John Dugdale’s blog for The Guardian this week about the decline of proper arts coverage and critical review on the BBC was thought-provoking. His observation that there is virtually no adequate quality television programming by the BBC on the arts, in particular books, was a chilling reminder of how the emphasis in so many parts of the media has moved away from in-depth discussion and towards the visual and the superficial. Although the BBC’s radio channels still give quite a lot of coverage to books, it seems that in a world of ever-increasing headlines, we lack feature articles. We value pictures over words. His concluding paragraph also cleverly pointed out a startling contradiction in the BBC’s same television programming: its reliance on literary adaptations for so much of its television drama.
The BBC’s mission to educate has long been sublimated to its desire to entertain, and in a generation when education itself has become unfashionable, Dugdale’s point that “the tone increasingly required of presenters, in arts output as in science or history films, is boyish or girlish enthusiasm” suggests that all informative programmes have been given the gloss of celebrity and shallowness. We will be better convinced by what we are told if the teller looks good and sounds cheerful. Certainly, Sky’s The Book Show, while masquerading as ‘serious’ programming on Sky’s Arts channel and with the clearly well-read Mariella Frostrup in the chair, still manages to land only a glancing blow on critical reception, largely because the people it interviews are authors talking about their own books. It is theequivalent of the glossy women’s magazine reading of literature: two column inches summing up a plot and its readability for airport layovers or the beach.
Does it matter that television seems to be opting out of its responsibility to the other arts? Several commenters on Dugdale’s blog noted that the BBC’s radio coverage of books is very good in both scope and depth, and it implies that there is something about the spoken word alone that gives the space for contemplation. People who listen to radio probably have more time to listen and think: it is the same principle that applies to a film and its music – we pick up the significance of a single camera shot immediately, but it takes several seconds to grasp the interpretation the music is providing. One cannot appreciate the depth of a radio discussion in a five second burst, flicking from channel to channel. And so perhaps there is just more room in radio to do justice to proper critical discussion of literature.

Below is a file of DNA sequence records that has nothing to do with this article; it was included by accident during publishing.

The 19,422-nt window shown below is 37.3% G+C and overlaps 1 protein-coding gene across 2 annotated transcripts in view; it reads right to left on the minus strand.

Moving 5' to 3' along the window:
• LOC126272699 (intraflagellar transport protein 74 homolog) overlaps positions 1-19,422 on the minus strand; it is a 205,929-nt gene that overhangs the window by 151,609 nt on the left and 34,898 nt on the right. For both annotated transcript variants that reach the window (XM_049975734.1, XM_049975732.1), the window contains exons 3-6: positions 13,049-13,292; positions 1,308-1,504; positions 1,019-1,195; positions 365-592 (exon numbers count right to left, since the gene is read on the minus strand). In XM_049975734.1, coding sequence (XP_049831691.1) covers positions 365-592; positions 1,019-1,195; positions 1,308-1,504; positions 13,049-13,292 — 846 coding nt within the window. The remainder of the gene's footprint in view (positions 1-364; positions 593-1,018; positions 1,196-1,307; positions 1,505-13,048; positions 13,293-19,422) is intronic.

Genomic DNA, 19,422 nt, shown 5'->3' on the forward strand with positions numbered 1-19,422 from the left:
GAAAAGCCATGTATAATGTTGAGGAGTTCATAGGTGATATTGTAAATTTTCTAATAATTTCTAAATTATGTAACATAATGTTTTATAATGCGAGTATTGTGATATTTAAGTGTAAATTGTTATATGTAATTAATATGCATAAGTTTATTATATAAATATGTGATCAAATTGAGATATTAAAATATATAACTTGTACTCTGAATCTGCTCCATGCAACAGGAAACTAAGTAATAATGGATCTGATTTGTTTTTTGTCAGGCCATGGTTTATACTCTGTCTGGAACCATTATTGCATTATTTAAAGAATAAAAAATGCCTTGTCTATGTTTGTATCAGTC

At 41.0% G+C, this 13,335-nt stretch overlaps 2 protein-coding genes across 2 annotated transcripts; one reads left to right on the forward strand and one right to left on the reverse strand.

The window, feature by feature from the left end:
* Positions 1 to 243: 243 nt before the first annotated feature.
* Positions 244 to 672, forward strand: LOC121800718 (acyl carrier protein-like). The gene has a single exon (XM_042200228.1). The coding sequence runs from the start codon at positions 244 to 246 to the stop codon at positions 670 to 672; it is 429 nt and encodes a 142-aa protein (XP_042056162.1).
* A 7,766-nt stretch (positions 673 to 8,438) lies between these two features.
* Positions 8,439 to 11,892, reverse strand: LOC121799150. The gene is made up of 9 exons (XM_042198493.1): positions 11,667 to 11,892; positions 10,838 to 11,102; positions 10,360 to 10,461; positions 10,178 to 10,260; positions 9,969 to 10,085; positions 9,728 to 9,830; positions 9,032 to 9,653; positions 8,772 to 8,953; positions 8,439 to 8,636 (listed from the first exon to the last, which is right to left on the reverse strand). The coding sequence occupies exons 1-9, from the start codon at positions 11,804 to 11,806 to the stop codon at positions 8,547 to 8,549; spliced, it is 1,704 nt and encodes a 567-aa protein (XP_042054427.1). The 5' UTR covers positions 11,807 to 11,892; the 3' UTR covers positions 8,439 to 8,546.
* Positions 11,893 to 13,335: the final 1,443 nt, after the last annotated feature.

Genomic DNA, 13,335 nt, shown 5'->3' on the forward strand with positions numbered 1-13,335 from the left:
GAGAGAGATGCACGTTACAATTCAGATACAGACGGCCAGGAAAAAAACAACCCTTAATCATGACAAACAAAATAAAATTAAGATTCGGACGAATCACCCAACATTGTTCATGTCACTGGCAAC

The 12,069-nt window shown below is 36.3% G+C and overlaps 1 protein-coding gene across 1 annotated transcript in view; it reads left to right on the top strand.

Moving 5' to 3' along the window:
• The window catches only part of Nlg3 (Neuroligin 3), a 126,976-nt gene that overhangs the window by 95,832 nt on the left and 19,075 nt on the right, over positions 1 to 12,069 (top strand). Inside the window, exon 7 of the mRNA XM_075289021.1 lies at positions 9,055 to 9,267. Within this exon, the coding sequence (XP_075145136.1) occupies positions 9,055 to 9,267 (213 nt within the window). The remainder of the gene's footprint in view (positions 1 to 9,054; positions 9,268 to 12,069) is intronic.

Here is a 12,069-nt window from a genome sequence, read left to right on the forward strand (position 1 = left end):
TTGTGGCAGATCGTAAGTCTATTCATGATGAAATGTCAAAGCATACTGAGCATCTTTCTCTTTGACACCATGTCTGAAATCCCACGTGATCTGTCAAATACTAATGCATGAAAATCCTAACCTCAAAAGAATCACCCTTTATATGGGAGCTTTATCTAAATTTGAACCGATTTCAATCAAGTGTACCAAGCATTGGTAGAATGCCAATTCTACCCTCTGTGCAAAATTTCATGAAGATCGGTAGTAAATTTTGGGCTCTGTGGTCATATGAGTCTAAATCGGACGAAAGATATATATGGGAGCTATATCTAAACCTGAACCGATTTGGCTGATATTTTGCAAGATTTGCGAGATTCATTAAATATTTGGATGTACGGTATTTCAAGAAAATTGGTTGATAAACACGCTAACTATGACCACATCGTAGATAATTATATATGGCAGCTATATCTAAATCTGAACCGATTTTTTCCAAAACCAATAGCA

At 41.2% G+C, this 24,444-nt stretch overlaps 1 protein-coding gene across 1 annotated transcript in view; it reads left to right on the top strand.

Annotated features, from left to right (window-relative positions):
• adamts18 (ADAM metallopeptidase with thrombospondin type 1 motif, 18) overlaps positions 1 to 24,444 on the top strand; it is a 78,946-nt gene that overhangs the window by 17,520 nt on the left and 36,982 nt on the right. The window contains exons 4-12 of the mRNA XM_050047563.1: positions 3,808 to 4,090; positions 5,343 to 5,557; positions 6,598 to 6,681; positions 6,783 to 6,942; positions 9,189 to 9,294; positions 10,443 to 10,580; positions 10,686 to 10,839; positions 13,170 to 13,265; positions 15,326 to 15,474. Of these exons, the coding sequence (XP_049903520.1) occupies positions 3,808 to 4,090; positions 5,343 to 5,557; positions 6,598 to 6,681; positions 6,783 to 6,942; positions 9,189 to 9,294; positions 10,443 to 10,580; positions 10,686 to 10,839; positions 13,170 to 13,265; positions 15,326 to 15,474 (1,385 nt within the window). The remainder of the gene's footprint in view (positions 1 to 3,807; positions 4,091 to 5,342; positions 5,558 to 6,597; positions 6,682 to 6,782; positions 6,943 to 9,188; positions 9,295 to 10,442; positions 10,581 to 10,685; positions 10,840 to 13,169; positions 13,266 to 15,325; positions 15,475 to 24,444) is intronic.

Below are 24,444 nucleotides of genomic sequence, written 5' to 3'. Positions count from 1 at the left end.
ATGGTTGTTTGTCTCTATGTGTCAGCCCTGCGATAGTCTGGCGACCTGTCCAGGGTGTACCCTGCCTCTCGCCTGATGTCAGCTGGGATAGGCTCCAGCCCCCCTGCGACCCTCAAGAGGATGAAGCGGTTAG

The difficulty is that the BBC has set the benchmark for so long for what is possible in television, that when it falls short – when any TV channel falls short – we feel short-changed. This rather casual approach to books is also demonstrated in the BBC News website coverage of literature. Since the new year, two very simplistic pieces of journalism purportedly about indie publishing have been put on their website, neither of which does any justice to the issue at all, and are hardly good advertisements for quality journalism either. The article ‘Do you have the write stuff to be a novelist?’ reported on a self-publishing author who, though surely interesting, is not remotely representative of his indie peers when he describes receiving only “six or eight rejections” from print publishers before turning to self-publishing.
Worse still, the article ‘The authors who are going it alone online – and winning’ was in fact comparing John Locke to Joanna Mallon and Amanda Hocking, the latter two saying just the opposite ofthe title: that indie-publishing was not the right route for them at all. Again, hardly the sort of quality, in-depth journalism that the BBC was once renowned for, and about as utterly unrepresentative of indie publishing as it could be.
The BBC has had plenty of criticism lately, and this blog is not leaping on that bandwagon. But if the web articles are anything to go by, it shows that the BBC’s visually-led presence and pursuit of a strong internet ‘headlines’ brand is not compatible with the in-depth critical engagement required to reflect adequately the longer written form.
In other words, the BBC is not fit to feed the book world, merely to pluck the best of its fruits for reinventing in a form most suited to their aims. Not ours.